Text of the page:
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Arianespace, India Fete 25 Years Of Ties; Launch Set For First Quarter 2007

By | June 19, 2006

      France and India are celebrating 25 years of collaboration on space programs at events in Paris.

      The celebration will include Arianspace, the Indian Space Research Organization (ISRO), and the French Space Agency CNES.

      Activities will commemorate the beginning of the space relationship between France and India: On June 19, 1981, Europe’s Ariane launcher orbited the Indian experimental satellite Apple, built by the Indian Space Research Organization (ISRO).

      Since then, Arianespace, ISRO and French space agency CNES have forged commercial, government and industrial alliances.

      The alliance thus far has seen ISRO and Arianespace sign thirteen launch contracts. Since that first launch in 1981, eleven other satellites have been lofted into orbit by Ariane rockets from the Guiana Space Center in Kourou, French Guiana.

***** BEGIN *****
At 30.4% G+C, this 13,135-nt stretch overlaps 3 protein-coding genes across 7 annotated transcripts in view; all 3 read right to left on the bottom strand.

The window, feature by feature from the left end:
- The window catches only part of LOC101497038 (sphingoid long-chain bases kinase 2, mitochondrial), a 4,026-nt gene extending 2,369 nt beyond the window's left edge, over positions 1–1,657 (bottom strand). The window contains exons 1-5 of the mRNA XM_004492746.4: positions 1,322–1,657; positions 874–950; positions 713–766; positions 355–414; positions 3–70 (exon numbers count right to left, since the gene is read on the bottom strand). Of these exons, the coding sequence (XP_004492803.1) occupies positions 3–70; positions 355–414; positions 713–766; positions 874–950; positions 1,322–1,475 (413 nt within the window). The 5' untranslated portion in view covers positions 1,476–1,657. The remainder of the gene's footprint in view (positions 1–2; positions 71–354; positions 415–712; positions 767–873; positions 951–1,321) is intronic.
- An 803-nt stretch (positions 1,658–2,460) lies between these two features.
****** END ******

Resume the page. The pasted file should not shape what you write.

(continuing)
Launch Set

      Arianespace also has a 13th satellite in its order book, Insat 4B, scheduled for launch in the first quarter of 2007.

      In March 2004, Arianespace signed a collaboration agreement with Antrix, the company that markets Indian launch vehicles.

      Since then Arianespace has offered India’s PSLV and GSLV launchers, most notably as backup for small satellites which Arianespace’s own family of launchers cannot handle.

      Arianespace recently signed a launch service contract for European operator Eutelsat’s W2M satellite. W2M will be built by a new consortium of Antrix and Astrium Satellites, which proposes a satellite platform built by ISRO equipped with a payload supplied by Astrium Satellites.

      Collaboration between the Indian and French space agencies kicked off in 1972 with the signing of a bipartite agreement, followed in 1993 by a more general framework agreement.

      ISRO and CNES have teamed up on major projects over the years, most notably in Earth Observation, with the Megha-Tropiques mission, and in telemedicine.

      Currently, new collaborations are being studied in oceanography, data collection and radio communications.

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